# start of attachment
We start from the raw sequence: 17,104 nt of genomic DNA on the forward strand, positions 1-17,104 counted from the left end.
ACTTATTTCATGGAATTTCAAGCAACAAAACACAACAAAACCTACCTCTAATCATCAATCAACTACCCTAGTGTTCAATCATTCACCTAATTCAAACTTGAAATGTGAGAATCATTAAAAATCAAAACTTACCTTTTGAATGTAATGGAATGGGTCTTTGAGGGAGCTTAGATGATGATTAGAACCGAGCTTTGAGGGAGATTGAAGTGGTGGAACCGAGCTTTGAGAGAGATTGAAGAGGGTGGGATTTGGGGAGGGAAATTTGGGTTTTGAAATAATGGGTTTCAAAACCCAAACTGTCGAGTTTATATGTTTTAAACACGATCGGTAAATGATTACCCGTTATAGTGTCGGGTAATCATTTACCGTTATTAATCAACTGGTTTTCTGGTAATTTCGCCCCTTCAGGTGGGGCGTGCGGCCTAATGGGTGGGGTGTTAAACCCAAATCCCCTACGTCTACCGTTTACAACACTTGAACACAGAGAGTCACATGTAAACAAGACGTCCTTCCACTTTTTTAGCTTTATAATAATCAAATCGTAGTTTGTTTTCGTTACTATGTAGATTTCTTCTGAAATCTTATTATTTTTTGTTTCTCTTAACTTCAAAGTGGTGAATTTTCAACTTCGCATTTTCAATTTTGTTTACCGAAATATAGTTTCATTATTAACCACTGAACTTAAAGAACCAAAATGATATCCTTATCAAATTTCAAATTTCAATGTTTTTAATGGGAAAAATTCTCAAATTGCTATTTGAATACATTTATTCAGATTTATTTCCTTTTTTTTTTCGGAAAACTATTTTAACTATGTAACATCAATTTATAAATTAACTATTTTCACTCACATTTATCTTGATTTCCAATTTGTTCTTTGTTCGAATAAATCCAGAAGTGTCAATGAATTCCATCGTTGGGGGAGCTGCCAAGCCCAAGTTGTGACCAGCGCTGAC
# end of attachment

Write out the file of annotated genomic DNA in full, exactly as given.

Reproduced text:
We start from the raw sequence: 17,104 nt of genomic DNA on the forward strand, positions 1-17,104 counted from the left end.
ACTTATTTCATGGAATTTCAAGCAACAAAACACAACAAAACCTACCTCTAATCATCAATCAACTACCCTAGTGTTCAATCATTCACCTAATTCAAACTTGAAATGTGAGAATCATTAAAAATCAAAACTTACCTTTTGAATGTAATGGAATGGGTCTTTGAGGGAGCTTAGATGATGATTAGAACCGAGCTTTGAGGGAGATTGAAGTGGTGGAACCGAGCTTTGAGAGAGATTGAAGAGGGTGGGATTTGGGGAGGGAAATTTGGGTTTTGAAATAATGGGTTTCAAAACCCAAACTGTCGAGTTTATATGTTTTAAACACGATCGGTAAATGATTACCCGTTATAGTGTCGGGTAATCATTTACCGTTATTAATCAACTGGTTTTCTGGTAATTTCGCCCCTTCAGGTGGGGCGTGCGGCCTAATGGGTGGGGTGTTAAACCCAAATCCCCTACGTCTACCGTTTACAACACTTGAACACAGAGAGTCACATGTAAACAAGACGTCCTTCCACTTTTTTAGCTTTATAATAATCAAATCGTAGTTTGTTTTCGTTACTATGTAGATTTCTTCTGAAATCTTATTATTTTTTGTTTCTCTTAACTTCAAAGTGGTGAATTTTCAACTTCGCATTTTCAATTTTGTTTACCGAAATATAGTTTCATTATTAACCACTGAACTTAAAGAACCAAAATGATATCCTTATCAAATTTCAAATTTCAATGTTTTTAATGGGAAAAATTCTCAAATTGCTATTTGAATACATTTATTCAGATTTATTTCCTTTTTTTTTTCGGAAAACTATTTTAACTATGTAACATCAATTTATAAATTAACTATTTTCACTCACATTTATCTTGATTTCCAATTTGTTCTTTGTTCGAATAAATCCAGAAGTGTCAATGAATTCCATCGTTGGGGGAGCTGCCAAGCCCAAGTTGTGACCAGCGCTGAC